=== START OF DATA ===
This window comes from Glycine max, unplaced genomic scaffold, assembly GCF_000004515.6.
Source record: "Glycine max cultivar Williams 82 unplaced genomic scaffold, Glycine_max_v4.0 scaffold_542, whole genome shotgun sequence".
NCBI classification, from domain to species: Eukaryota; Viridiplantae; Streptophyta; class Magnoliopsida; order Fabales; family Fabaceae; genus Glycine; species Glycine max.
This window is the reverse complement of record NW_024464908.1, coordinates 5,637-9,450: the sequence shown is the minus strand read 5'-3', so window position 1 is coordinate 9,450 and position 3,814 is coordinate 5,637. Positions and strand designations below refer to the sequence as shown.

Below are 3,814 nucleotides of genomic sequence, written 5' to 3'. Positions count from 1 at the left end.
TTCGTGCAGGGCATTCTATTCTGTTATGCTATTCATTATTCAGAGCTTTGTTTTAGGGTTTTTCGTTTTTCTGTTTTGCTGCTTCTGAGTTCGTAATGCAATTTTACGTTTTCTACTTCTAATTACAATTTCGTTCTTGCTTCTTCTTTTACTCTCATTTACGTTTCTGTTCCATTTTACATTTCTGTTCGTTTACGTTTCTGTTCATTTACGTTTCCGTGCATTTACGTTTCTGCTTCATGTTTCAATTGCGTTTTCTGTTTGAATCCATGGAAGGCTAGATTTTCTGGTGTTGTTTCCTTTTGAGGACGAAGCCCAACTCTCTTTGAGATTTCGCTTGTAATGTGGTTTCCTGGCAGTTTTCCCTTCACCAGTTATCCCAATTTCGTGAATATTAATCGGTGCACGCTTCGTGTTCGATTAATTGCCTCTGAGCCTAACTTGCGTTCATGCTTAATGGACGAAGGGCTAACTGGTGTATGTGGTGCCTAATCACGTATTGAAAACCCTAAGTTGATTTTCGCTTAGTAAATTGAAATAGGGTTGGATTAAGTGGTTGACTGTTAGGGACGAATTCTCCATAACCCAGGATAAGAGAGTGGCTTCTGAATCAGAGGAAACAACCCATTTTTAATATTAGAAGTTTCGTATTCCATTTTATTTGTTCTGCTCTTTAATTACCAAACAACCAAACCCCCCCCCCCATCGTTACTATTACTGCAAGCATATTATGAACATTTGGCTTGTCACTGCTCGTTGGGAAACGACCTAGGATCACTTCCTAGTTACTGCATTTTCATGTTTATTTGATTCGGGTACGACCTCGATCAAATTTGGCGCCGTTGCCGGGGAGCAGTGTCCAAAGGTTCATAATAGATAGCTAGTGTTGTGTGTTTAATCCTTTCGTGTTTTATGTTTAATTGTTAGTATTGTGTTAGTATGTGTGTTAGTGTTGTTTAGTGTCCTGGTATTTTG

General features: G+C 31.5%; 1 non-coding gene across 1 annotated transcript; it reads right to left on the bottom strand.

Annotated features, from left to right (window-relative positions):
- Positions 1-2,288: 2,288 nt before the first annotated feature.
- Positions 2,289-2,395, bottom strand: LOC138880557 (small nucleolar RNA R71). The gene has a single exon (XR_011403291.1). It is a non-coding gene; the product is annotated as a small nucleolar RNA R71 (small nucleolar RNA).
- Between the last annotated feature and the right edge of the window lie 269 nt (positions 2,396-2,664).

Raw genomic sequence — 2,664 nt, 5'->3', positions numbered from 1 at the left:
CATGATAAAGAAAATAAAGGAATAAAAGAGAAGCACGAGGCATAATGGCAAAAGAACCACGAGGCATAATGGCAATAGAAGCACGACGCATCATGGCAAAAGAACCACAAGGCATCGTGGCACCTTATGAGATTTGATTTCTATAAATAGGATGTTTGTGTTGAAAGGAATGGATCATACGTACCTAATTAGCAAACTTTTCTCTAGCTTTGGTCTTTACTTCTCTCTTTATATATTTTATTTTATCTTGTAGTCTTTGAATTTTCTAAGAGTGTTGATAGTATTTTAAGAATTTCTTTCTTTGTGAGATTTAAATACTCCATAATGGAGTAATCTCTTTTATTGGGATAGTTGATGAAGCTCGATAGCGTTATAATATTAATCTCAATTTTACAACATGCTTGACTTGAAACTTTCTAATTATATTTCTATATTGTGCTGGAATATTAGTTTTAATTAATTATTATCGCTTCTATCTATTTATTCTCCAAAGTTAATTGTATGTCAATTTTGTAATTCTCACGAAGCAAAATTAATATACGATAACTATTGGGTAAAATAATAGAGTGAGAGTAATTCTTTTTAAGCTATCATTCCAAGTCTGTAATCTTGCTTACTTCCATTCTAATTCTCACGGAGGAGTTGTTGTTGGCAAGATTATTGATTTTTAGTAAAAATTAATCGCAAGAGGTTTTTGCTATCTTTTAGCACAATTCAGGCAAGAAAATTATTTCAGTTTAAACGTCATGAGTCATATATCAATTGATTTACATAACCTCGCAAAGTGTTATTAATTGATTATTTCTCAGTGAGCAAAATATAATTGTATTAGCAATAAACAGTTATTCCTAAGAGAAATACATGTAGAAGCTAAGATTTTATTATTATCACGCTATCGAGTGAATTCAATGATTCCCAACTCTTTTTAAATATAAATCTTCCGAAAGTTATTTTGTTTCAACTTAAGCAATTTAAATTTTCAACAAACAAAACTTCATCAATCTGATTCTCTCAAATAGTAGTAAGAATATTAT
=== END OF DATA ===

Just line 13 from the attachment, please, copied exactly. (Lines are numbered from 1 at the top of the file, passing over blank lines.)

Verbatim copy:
CATGATAAAGAAAATAAAGGAATAAAAGAGAAGCACGAGGCATAATGGCAAAAGAACCACGAGGCATAATGGCAATAGAAGCACGACGCATCATGGCAAAAGAACCACAAGGCATCGTGGCACCTTATGAGATTTGATTTCTATAAATAGGATGTTTGTGTTGAAAGGAATGGATCATACGTACCTAATTAGCAAACTTTTCTCTAGCTTTGGTCTTTACTTCTCTCTTTATATATTTTATTTTATCTTGTAGTCTTTGAATTTTCTAAGAGTGTTGATAGTATTTTAAGAATTTCTTTCTTTGTGAGATTTAAATACTCCATAATGGAGTAATCTCTTTTATTGGGATAGTTGATGAAGCTCGATAGCGTTATAATATTAATCTCAATTTTACAACATGCTTGACTTGAAACTTTCTAATTATATTTCTATATTGTGCTGGAATATTAGTTTTAATTAATTATTATCGCTTCTATCTATTTATTCTCCAAAGTTAATTGTATGTCAATTTTGTAATTCTCACGAAGCAAAATTAATATACGATAACTATTGGGTAAAATAATAGAGTGAGAGTAATTCTTTTTAAGCTATCATTCCAAGTCTGTAATCTTGCTTACTTCCATTCTAATTCTCACGGAGGAGTTGTTGTTGGCAAGATTATTGATTTTTAGTAAAAATTAATCGCAAGAGGTTTTTGCTATCTTTTAGCACAATTCAGGCAAGAAAATTATTTCAGTTTAAACGTCATGAGTCATATATCAATTGATTTACATAACCTCGCAAAGTGTTATTAATTGATTATTTCTCAGTGAGCAAAATATAATTGTATTAGCAATAAACAGTTATTCCTAAGAGAAATACATGTAGAAGCTAAGATTTTATTATTATCACGCTATCGAGTGAATTCAATGATTCCCAACTCTTTTTAAATATAAATCTTCCGAAAGTTATTTTGTTTCAACTTAAGCAATTTAAATTTTCAACAAACAAAACTTCATCAATCTGATTCTCTCAAATAGTAGTAAGAATATTAT